Agrisoma Biosciences taps advisor for capital raise, CEO says

Provided exclusively by Mergermarket, an Acuris Company

Agrisoma Biosciences is close to completing a CAD 35m (USD 28m) Series C capital raise alongside AltaCorp Capital, said Steven Fabijanski, CEO.

Norton Rose is legal counsel for the company, he said. He added that several of Agrisoma’s existing investors will participate in the round, declining to elaborate.

According to news reports, the Gatineau, Quebec-based company raised USD 15.4m via a Series B round in April, and USD 8m in a Series A round in 2014, both involving Cycle Capital Management and BDC Venture Capital. In April 2015, the company’s management acquired a 22% stake in the business.

Agrisoma created the oilseed variety brassica carinata. The oilseed provides biofuel needs for the aviation industry and non-edible oil for low-carbon biofuels and animal feed protein.

“We just started on our hockey stick of revenue. Larger and larger acres are coming on board for the crop,” said Fabijanski, who declined to disclose the revenue.

The company is raising both debt and equity because its crop requires a lot of working capital, he added.

Agrisoma is already receiving acquisition interest, both from strategics and financial investors, said Fabijanski. Its eventual exit strategy is to be taken out by a large agricultural player such as Archer-Daniels Midland [NYSE:ADM] or Cargill or a seed company such as Monsanto [NYSE:MON] or DuPont [NYSE:DD], he said. An IPO is another possibility, he added, with timing depending on market conditions.

He maintained, however, that Agrisoma has the potential to be profitable continuing as a standalone entity, adding that it expects profitability within two years or less.

The company has been generating revenue for several years. It started out in 2001 as a gene mapping company. Fabijanski, who had a background in the canola industry, joined as CEO in 2007 and the company decided to apply the gene mapping technology to oilseed crops, particularly for biofuels. Brassica carinata is similar to canola but it contains more industrial oil than food oil. The oil easily converts to diesel and jet fuel and can grow where food crops can’t, such as regions with harsh frosts.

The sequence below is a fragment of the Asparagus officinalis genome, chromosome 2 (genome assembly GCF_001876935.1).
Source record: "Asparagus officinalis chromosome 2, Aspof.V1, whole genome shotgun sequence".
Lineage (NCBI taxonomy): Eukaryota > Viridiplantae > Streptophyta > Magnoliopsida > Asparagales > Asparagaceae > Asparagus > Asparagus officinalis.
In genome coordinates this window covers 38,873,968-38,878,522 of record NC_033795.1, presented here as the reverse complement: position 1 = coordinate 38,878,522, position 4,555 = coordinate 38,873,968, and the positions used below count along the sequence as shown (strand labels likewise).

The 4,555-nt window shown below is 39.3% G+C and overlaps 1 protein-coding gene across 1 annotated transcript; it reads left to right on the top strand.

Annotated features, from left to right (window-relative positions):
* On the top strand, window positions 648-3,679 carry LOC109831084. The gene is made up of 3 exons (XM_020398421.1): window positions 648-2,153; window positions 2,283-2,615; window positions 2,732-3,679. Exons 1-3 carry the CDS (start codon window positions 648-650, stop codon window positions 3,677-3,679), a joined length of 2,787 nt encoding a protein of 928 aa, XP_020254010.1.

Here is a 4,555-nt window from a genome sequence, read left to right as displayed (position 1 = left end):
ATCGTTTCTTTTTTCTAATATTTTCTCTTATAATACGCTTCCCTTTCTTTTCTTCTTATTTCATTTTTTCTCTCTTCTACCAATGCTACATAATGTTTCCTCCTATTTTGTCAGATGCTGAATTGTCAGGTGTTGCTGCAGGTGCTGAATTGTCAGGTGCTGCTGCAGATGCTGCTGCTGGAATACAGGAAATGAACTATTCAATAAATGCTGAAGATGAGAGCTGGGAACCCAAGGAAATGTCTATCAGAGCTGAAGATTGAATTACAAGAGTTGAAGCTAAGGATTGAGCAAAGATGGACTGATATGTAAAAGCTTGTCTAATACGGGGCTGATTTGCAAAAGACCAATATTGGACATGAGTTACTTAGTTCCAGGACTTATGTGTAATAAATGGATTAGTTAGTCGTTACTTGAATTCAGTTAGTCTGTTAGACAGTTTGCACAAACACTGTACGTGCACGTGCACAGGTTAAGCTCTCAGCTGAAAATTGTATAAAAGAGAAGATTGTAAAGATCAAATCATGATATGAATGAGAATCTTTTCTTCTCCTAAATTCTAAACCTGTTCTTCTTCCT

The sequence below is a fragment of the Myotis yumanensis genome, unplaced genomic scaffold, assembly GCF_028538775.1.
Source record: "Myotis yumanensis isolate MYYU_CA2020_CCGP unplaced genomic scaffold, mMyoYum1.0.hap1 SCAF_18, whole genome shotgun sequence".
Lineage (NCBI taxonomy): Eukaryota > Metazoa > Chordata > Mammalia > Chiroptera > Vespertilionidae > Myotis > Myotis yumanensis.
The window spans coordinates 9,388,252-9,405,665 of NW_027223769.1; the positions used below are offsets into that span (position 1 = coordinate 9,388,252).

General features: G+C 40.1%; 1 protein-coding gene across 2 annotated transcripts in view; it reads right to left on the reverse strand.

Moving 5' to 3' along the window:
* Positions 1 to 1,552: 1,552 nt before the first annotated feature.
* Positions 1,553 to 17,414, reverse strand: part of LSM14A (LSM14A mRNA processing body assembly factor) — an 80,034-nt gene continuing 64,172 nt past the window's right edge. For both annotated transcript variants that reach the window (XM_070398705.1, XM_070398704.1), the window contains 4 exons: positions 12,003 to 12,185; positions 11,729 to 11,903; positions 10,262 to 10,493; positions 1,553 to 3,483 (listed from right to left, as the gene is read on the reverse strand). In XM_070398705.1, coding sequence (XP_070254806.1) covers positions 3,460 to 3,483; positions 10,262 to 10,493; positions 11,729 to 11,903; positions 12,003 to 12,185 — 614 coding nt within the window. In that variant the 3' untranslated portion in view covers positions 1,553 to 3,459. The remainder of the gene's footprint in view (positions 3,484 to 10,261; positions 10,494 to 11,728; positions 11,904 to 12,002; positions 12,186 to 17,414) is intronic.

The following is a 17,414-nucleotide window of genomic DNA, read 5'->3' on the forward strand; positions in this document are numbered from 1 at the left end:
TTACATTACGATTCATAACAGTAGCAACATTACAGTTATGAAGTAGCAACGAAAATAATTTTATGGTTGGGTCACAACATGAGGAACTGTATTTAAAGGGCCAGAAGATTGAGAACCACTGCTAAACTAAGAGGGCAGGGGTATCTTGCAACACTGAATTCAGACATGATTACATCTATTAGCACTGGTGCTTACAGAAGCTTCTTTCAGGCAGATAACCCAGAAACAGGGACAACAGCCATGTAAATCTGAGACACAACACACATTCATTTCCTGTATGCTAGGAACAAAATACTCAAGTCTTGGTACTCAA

Since 2012, the company has converted the grain into diesel and bio jet fuel. “That’s when we started to really take off – pardon the pun,” said the CEO.

Agrisoma worked with the Canadian Aerospace Institute to enable the first 100% bio jet flight in late 2012. The aircraft flew without petroleum fuel, allowing for better fuel economy and lower emissions. Soon after, Agrisoma started growing the crop commercially in Canada. Since 2014, it has been selling its seed to farmers in the Southeast US because carinata can be grown there in winter, on the same fields used for agricultural crops in the warmer months.

“It’s a true Canadian crop – it loves Florida in winter,” Fabijanski quipped. The company, in turn, purchases the grain from the farmers to produce biofuel. At the same time, carinata enriches the soil for the farmers’ food crops.

Agrisoma’s technology is “very disruptive” and has the ability to double agricultural productivity, said the CEO. The seeds have been used in crop rotation programs with soy, peanuts, corn, wheat, barley and cotton. The company’s goal is to recruit enough growers to cover 15,000 to 25,000 acres in the Southeast US in 2017.

Fabijanski views the Southeast US as a proxy for South America and is looking to expand in that region. Farmers in South America are looking for a winter crop to protect the soil from erosion. This month, the company announced a long-term supply agreement with Helsinki biorefinery giant UPM – The Biofore Company, under which the two companies will grow carinata oilseed crops with third-party farmers in Uruguay and Brazil. UPM was producing biofuel from forestry waste in Finland and was looking for new raw materials, he said.

In the near term, Agrisoma’s goal is to grow its production volumes, find more partnerships in the biofuel industry and expand further into Europe, where there is a need for additional protein for dairy and meat production as well as biofuels. “We have a series of partners we’ll announce in the coming months,” he said.

Agrisoma is only now beginning to talk about its commercial impact on the agricultural community, the CEO said. Carinata produced under these “second cropping” procedures provides finished fuels with a greenhouse gas reduction of more than 75% over fossil fuels. Agrisoma believes that on a broader scale, reductions of more than 100% are possible, providing for “carbon negative” fuels that are price competitive with fossil fuels.

by Marlene Givant Star

As seen in the mergermarket, an Acuris company, newsletter on 27/07/2017

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